So why would Honda switch to a unit that has a more mechanical feel? By design, DSG transmissions are known to have a very positive shift feel. After all, they’re manual transmissions being controlled by computers and actuators.

Typical concerns with DSG units involve launching the vehicle from a start, throttle transitions (on the gas, off the gas), deceleration (trailer hitching), and low speed vehicle operation (such as heavy traffic or driving in 5-15 MPH zones). All of these conditions cause noise, vibration, and harshness (NVH) complaints.

But Honda engineers decided to join the best aspects of a conventional automatic transmission with those of a DSG transmission. DSG transmissions are the quickest shifting units on the market. This allows engineers to tailor programming around an engine with a narrow horsepower and torque band to feel exceptionally responsive under most driving conditions, without sacrificing fuel economy.

The conventional torque converter coupling adds a component of torque multiplication on demand to encourage a livelier low-RPM response. The torque converter is also used for smooth takeoffs, shift transitions, and to produce seamless low speed operation.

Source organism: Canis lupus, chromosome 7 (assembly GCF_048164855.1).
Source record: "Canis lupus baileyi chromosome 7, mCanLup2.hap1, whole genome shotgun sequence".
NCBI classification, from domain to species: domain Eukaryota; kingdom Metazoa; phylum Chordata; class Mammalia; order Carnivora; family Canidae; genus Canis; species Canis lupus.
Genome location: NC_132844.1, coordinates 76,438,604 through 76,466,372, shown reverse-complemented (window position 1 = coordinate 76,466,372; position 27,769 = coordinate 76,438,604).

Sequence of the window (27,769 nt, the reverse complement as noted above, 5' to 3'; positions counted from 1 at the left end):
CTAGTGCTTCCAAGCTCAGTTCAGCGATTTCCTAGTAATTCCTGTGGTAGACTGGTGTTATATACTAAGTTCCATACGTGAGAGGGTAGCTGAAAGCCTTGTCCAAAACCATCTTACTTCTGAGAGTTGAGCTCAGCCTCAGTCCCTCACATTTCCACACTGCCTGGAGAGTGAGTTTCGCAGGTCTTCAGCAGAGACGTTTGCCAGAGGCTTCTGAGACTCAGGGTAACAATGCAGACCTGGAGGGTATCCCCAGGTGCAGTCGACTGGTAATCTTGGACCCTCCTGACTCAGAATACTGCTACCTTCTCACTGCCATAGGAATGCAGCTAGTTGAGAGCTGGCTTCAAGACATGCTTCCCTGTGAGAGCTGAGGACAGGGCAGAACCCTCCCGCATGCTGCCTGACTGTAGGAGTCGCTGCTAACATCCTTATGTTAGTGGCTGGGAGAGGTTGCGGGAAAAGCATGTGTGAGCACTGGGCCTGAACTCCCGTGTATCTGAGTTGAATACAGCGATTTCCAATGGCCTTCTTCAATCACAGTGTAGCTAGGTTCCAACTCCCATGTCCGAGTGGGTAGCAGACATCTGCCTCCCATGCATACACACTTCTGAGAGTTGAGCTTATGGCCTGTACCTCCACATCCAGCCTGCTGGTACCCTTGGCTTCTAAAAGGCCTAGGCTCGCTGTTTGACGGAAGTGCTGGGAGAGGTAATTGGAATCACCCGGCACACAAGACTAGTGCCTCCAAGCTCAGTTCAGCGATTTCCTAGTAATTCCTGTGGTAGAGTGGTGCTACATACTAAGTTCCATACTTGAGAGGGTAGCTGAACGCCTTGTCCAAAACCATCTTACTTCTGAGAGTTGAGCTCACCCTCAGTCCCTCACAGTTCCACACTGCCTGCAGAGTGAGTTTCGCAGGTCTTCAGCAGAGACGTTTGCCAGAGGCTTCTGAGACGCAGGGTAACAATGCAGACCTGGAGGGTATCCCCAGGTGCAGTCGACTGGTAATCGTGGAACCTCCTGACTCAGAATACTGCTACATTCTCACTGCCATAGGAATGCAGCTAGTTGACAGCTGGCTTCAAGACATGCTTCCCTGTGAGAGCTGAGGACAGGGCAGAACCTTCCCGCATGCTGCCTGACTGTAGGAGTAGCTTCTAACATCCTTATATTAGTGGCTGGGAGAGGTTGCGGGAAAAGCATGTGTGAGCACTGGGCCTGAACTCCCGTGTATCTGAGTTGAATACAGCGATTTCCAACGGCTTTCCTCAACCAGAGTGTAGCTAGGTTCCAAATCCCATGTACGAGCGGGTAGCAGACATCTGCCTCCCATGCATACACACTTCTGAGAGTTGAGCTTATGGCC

Unit Driveability Characteristics

The design of this unit makes it one of the smoothest functioning DSG-type transmissions on the market. On launch from a start, it uses the torque converter to transmit torque from the engine to the transmission in the same way as a conventional automatic transmission, where the fluid coupling acts as a dampening device.

Since the input clutches are inside the unit, away from the engine, they’re fully applied during vehicle launch from a stop. This takes away the complicated torque transfer computer programming necessary to accomplish a smooth launch using clutch slip rates.

When cruising, the torque converter clutch is modulated on and off to dampen shift sequences and minimize noise, vibration, and harshness under different engine load conditions. The torque converter clutch will fully lock as often as possible to conserve fuel.

Torque Converter

This is where the magic happens: A look inside this unit uncovers a compact assembly that is precisely constructed (figure 2). The impeller and turbine fins are furnace-brazed and very sharp to minimize oil deflection and turbulence.